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LCZO -- Soil Redox Potential, Soil Biogeochemistry -- Fe speciation, redox -- Luquillo Mountains -- (2016-2018)


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Abstract

While the contribution of iron (Fe)-bearing minerals to organic carbon (C) stabilization in terrestrial systems is well-described, the influence of Fe solid-phase speciation on organomineral associations is unclear in highly dynamic, oxidation-reduction (redox)-active soils. In humid tropic forest soils, fluctuations in redox state accelerate weathering of Fe-bearing mineral phases, producing a spectrum of mineral sizes and bonding environments available for C stabilization, and confounding our understanding of C stability. Characterizing these Fe-bearing phases can improve predictions of the response of redox-active soil systems to climatic changes that may alter Fe mineral crystallinity and solubility, such as precipitation intensity, storm event frequency and temperature. Leveraging inorganic selective dissolution techniques, 57Fe Mössbauer spectroscopy (MBS), specific surface area (SSA) analyses and X-ray diffraction (XRD), we investigated mineral speciation in surface soils of contrasting lithologies from the Luquillo Critical Zone Observatory (LCZO), Puerto Rico. The LCZO provides a model investigatory framework in which high C inputs to surface horizons by similar vegetation, topography and climatic forcings are intercepted by highly-weathered, volcaniclastic Oxisols or quartz diorite-derived Inceptisols, producing a gradient of Fe content and speciation. Strong correlations observed between Fe concentrations and extraction-induced changes in SSA indicated target Fe phases contribute substantially to SSA of the bulk mineral matrix. MBS analysis of untreated soils reveal both Oxisol and Inceptisol soils are largely composed of FeIII-oxyhydroxides, accompanied by substantial FeII and silicate FeIII contributions in Inceptisol soils. FeIII-oxyhydroxides in the Oxisol soils were largely short-range-ordered (SRO), and notably, a fraction of particularly low-crystallinity FeIII-oxyhydroxide mineral phases in these soils appear protected against harsh reductive dissolution, whereas the overall higher crystallinity Fe phases in the Inceptisol soils do not. These findings suggest that some high-SSA, SRO FeIII phases, which likely also have high C sorption capacities, may be immobilized against reduction in these Oxisol soils. Consequently, C associated with these FeIII phases may be preferentially stabilized in Oxisol soils, potentially driving disparate C mineralization and CO2 production rates across contrasting lithologies.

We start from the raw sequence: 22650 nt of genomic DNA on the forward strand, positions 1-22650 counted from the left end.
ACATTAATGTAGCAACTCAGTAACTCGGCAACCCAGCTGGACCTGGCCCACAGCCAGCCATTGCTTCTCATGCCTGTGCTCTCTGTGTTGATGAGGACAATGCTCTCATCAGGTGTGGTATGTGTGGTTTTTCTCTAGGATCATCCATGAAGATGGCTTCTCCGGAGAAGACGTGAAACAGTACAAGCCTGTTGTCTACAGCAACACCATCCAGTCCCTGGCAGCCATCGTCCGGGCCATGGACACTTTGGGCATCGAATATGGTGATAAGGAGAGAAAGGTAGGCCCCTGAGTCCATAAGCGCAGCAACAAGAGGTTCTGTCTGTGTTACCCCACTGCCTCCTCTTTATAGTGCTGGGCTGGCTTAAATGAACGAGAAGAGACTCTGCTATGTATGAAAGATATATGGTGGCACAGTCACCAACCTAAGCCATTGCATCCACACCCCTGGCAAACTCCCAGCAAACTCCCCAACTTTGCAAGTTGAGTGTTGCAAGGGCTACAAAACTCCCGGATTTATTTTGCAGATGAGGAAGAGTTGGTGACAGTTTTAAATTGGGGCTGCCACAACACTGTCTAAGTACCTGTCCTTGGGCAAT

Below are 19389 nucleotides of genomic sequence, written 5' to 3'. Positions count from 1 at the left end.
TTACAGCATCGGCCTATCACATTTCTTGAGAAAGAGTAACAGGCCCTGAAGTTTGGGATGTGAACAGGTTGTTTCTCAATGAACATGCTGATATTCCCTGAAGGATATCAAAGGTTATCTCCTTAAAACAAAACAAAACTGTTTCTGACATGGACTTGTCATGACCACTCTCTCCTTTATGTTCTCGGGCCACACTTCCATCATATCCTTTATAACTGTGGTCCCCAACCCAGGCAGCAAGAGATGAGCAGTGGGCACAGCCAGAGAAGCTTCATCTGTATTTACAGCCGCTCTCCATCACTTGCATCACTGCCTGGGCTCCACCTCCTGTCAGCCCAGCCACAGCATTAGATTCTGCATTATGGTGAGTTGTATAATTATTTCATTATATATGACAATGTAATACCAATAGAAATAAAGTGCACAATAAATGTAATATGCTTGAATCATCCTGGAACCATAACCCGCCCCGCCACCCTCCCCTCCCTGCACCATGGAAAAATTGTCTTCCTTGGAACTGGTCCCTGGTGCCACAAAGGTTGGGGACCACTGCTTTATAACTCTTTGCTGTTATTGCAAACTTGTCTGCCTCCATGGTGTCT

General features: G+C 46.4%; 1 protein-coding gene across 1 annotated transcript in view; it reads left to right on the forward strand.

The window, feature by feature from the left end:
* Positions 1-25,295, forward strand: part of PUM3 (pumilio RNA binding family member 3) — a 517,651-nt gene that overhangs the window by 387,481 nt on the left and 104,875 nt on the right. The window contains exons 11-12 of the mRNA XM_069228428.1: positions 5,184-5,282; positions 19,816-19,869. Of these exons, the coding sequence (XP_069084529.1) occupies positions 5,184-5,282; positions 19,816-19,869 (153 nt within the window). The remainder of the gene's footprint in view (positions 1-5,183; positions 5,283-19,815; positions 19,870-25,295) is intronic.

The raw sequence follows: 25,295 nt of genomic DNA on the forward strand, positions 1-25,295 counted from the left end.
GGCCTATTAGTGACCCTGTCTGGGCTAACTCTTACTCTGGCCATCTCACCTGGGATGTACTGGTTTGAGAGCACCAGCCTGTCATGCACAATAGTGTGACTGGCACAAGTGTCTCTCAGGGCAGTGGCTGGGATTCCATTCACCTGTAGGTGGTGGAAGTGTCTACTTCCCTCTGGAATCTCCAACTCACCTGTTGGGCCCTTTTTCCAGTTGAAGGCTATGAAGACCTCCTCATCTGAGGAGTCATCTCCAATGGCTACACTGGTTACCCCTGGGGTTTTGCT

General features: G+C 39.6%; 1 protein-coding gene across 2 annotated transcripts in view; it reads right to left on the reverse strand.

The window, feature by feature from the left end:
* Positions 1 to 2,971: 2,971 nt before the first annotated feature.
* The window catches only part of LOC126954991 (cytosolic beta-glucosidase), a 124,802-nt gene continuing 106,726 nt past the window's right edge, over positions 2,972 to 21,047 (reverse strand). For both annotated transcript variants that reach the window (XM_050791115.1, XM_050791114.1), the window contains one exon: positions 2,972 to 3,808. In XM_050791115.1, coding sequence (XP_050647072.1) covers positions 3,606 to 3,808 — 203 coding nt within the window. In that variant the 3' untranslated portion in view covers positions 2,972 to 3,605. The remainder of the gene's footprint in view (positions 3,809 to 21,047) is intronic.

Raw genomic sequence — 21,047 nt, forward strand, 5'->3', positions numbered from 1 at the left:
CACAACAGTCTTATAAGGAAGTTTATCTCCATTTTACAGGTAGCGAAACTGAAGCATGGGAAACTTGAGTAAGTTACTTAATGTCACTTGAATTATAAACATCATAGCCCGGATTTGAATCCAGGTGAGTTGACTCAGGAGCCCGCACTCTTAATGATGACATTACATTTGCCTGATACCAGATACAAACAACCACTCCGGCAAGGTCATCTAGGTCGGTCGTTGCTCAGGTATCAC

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Resource Level Coverage

Spatial

Coordinate System/Geographic Projection:
WGS 84 EPSG:4326
Coordinate Units:
Decimal degrees
Place/Area Name:
Northeastern Puerto Rico and the Luquillo Mountains, Luquillo Mountains
North Latitude
18.3610°
East Longitude
-65.6921°
South Latitude
18.2267°
West Longitude
-65.8514°

Temporal

Start Date:
End Date:

Content

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LCZO -- Soil Redox Potential, Soil Biogeochemistry -- Fe speciation, redox -- Luquillo Mountains -- (2016-2018)


OVERVIEW

Description/Abstract